In a 160-page complaint filed in a Washington court three years ago, a retired American Army lieutenant-colonel, Thomas Dooley, claimed his career as an arms salesman was destroyed after he raised questions inside his firm, the American defence company United Technologies, about money due to be paid to two Saudi princes.
Dooley claimed United Technologies planned to pay bribes to win an initial order for the sale of 13 Black Hawk helicopters to Saudia Arabia.
He said the recipients of the bribes were two princes. He alleged that 'by virtue' of the bribes his company 'was able to parlay its initial entry into the Saudi Arabian market . . . into a much larger sale of Black Hawks through the British helicopter manufacturer Westland'. The deal was supposed to be worth dollars 6bn.
According to Dooley's complaint, the payment of bribes was to work like this: A Saudi businessman was to enter into a commercial partnership with the two Saudi princes.
He would be awarded a contract to service the Black Hawk helicopters purchased by Saudi Arabia.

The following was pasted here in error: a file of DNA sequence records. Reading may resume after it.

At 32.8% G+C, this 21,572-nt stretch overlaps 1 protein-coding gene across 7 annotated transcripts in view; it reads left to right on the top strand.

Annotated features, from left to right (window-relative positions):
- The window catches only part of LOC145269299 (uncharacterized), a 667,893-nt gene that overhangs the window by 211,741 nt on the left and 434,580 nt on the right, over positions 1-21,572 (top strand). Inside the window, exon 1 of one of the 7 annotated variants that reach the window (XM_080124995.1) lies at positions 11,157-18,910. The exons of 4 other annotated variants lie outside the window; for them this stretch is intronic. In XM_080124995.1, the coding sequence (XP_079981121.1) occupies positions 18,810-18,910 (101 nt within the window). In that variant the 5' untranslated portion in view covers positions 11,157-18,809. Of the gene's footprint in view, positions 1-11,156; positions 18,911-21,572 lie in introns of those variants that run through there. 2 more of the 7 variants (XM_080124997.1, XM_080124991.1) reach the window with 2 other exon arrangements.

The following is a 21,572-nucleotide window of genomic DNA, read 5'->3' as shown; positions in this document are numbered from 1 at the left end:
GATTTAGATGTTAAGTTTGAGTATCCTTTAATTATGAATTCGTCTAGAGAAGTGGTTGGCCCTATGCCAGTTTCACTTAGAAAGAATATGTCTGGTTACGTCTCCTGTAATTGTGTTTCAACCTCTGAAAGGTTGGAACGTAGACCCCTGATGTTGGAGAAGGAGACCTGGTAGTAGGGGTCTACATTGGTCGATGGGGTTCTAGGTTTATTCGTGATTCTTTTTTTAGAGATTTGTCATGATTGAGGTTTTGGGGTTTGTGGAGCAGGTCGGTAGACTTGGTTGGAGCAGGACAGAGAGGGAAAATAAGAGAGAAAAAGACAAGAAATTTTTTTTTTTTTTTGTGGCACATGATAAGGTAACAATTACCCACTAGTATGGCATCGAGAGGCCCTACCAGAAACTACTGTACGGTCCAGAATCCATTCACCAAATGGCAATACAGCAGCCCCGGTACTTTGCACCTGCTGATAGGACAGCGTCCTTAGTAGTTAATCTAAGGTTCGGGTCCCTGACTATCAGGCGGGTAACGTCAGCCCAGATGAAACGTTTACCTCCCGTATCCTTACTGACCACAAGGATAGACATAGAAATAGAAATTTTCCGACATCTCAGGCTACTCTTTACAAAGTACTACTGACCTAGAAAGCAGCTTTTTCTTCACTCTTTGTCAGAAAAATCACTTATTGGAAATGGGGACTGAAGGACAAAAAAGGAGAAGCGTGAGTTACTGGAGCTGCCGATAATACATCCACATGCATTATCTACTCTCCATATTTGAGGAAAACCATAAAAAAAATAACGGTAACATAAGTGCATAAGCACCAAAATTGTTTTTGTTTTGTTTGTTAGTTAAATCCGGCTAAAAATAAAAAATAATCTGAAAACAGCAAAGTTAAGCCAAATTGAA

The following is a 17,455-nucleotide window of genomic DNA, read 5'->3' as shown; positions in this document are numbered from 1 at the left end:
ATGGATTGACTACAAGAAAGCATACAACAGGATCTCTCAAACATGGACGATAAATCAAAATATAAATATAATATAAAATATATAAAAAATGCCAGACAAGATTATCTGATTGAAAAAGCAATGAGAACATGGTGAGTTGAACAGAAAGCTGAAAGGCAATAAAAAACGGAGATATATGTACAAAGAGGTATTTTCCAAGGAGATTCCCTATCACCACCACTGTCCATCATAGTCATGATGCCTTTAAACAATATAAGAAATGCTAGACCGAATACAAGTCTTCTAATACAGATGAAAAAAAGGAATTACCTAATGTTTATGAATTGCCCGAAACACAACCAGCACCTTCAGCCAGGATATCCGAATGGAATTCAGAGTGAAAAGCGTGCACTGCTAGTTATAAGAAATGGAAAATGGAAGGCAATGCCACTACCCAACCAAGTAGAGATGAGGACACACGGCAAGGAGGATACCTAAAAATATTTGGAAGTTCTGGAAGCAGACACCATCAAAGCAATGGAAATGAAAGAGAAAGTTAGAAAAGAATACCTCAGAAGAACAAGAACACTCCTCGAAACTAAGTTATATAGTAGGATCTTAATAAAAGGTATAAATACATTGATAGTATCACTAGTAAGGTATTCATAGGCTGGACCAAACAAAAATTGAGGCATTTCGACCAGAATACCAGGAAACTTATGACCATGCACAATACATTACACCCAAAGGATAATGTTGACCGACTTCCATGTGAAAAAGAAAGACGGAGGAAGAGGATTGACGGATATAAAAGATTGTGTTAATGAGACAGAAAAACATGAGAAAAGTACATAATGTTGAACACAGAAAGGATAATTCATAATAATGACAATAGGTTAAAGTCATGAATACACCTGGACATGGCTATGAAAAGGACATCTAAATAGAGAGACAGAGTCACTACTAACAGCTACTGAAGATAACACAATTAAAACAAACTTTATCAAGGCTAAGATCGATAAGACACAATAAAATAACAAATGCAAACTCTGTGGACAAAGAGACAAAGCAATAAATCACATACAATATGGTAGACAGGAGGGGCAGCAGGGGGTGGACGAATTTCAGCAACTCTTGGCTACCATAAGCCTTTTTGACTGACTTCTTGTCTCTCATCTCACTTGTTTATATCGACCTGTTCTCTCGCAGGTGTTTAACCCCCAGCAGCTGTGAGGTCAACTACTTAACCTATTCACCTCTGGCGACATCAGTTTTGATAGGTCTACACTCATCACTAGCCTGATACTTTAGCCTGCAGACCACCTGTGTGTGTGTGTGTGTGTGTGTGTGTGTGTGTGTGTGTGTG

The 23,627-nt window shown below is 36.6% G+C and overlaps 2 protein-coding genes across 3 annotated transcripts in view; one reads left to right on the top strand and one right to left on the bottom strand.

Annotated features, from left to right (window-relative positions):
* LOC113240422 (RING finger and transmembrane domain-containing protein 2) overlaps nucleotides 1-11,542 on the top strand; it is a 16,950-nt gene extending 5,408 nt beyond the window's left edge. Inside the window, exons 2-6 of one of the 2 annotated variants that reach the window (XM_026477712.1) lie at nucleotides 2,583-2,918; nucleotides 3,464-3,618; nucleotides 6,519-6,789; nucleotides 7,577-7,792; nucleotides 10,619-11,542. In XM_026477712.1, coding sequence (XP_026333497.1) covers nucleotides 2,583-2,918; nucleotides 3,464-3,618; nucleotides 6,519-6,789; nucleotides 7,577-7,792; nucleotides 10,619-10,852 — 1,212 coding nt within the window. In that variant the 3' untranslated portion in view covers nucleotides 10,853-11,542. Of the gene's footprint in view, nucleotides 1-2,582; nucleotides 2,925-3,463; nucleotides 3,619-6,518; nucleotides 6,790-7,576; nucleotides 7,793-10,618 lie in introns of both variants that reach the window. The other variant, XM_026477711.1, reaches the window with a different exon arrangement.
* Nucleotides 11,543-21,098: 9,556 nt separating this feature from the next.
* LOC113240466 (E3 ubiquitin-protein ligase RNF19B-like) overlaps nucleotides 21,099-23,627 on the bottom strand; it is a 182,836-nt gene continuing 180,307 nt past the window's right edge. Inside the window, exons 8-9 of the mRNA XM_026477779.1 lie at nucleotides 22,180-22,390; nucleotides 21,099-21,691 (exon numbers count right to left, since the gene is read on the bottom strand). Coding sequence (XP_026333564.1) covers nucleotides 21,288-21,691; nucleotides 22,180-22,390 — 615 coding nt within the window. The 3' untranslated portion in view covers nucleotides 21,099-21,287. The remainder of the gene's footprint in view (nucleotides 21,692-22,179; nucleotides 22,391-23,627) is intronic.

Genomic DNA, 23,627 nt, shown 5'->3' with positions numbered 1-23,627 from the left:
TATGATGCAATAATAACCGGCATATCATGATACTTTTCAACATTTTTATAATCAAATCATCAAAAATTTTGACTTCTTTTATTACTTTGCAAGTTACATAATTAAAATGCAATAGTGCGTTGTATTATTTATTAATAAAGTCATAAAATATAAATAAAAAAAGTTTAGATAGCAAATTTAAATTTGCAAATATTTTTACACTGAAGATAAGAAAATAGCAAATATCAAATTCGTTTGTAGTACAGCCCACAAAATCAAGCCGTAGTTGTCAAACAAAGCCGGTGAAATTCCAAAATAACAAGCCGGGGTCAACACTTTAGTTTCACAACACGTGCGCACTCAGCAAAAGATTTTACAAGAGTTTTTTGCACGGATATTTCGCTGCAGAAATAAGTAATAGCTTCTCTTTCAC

The money to be pocketed by the princes would be 'disguised as (support) contract awards, commissions, and consulting and service fees'. Dooley alleged that the businessman would retain his 'cut' or 'bonus' and slip the remainder to the two princes.
In pre-trial proceedings it emerged that the helicopter deal was never completed. But the framework for the contract showed how the Saudis constructed complex machinery in their arms dealings.
An influential Saudi diplomat was alleged by Dooley to have directed the businessman 'to sign a joint venture agreement with Westland' which enabled the necessary flow of funds to take place.
Upon completion of this joint venture agreement, Dooley claimed, Saudi Arabia 'would select the Black Hawk over (French defence manufacturer) Aerospatiale's Super-Puma helicopter'.
His employer, he continued, was 'aware that the joint venture would provide Saudi Arabia with a conduit for payment to influential Saudi Arabian government officials, through an apparent legal entity which would in fact cloak the illegal bribes as contract awards and payments'.
Dooley, a graduate of the West Point military academy, in New York State, and a Vietnam veteran, sued United Technologies and other parties, including Westland Helicopters, for a total of dollars 130m in damages.
All defendants in the civil lawsuit vigorously protested their innocence. Last year Dooley won an out of court settlement for an unspecified sum of money.Reuse content